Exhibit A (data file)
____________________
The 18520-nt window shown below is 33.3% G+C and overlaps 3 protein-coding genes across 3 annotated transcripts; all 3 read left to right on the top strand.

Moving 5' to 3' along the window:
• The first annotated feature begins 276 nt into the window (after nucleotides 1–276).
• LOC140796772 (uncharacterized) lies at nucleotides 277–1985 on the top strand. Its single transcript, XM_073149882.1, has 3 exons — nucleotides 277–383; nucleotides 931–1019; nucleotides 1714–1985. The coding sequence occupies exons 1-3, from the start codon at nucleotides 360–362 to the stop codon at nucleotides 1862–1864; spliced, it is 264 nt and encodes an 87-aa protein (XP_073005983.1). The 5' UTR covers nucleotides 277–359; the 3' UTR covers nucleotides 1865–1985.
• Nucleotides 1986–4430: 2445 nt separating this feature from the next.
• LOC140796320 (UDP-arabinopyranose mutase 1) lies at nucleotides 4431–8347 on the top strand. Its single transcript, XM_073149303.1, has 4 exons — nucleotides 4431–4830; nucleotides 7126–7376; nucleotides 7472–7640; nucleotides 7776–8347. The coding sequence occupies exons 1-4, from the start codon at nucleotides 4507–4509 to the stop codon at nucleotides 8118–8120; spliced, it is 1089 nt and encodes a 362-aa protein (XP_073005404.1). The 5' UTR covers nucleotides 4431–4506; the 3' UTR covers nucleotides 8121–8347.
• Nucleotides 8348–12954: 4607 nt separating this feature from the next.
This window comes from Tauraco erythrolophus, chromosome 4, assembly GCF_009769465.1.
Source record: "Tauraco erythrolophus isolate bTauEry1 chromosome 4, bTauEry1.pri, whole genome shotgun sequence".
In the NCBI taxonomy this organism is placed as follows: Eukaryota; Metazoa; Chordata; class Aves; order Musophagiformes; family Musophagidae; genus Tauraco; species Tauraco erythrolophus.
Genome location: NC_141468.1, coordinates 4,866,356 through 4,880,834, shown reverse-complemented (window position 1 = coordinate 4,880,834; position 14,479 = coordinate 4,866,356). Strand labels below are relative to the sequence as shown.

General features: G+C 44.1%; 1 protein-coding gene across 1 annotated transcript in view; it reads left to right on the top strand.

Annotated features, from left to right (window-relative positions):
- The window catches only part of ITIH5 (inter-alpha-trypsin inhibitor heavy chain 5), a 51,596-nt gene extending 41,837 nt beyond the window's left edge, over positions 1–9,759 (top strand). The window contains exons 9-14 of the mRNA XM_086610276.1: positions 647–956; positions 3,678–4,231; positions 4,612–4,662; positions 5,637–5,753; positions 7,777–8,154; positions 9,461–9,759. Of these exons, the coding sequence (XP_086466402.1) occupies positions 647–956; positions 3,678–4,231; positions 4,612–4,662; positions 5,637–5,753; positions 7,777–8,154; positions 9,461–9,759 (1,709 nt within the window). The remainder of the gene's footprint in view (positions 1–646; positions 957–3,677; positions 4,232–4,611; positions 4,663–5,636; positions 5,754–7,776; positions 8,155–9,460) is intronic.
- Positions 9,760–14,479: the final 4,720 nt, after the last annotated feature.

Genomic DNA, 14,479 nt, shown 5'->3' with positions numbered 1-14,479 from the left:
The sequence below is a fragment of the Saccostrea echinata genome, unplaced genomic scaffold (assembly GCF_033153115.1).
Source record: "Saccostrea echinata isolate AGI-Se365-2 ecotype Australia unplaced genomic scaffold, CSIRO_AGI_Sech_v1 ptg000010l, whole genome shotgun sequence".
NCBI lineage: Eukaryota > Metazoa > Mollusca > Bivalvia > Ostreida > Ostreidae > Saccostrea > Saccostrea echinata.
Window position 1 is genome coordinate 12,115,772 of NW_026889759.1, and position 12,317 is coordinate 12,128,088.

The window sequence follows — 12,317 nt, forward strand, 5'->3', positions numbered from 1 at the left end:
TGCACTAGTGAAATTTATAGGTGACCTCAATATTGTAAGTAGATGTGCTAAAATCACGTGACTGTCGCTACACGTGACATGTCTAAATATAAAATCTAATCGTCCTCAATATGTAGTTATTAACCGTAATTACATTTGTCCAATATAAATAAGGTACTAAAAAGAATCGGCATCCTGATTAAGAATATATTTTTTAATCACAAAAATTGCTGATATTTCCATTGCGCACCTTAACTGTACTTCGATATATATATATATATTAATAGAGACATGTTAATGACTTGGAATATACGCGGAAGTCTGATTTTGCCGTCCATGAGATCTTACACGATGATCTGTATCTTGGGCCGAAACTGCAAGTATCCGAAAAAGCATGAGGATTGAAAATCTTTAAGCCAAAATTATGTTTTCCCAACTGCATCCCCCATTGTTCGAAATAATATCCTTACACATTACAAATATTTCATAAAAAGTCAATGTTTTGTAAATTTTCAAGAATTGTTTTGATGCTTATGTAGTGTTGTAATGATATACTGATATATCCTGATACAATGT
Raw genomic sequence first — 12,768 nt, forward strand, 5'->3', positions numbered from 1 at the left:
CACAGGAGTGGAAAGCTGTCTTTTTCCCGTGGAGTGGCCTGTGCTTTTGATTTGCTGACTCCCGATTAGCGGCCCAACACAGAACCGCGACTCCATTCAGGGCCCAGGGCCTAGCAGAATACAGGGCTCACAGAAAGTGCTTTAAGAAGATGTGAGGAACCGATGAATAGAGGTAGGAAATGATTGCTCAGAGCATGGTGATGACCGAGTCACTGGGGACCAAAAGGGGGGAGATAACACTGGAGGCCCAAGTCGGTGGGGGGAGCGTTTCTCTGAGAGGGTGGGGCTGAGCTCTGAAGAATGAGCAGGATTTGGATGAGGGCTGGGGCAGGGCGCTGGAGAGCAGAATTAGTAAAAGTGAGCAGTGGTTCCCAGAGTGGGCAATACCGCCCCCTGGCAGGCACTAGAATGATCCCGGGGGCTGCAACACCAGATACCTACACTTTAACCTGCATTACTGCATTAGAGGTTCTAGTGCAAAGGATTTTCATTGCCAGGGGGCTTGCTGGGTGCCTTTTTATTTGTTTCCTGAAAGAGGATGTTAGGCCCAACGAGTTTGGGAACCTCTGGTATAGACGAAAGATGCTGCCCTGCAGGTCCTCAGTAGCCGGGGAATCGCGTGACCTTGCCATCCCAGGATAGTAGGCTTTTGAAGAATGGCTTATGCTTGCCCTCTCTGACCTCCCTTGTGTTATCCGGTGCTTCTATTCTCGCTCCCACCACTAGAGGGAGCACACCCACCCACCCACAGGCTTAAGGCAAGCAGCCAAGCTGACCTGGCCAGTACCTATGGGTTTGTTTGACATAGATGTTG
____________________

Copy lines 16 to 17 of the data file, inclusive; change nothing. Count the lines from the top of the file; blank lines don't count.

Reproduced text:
Genomic DNA, 14,479 nt, shown 5'->3' with positions numbered 1-14,479 from the left:
The sequence below is a fragment of the Saccostrea echinata genome, unplaced genomic scaffold (assembly GCF_033153115.1).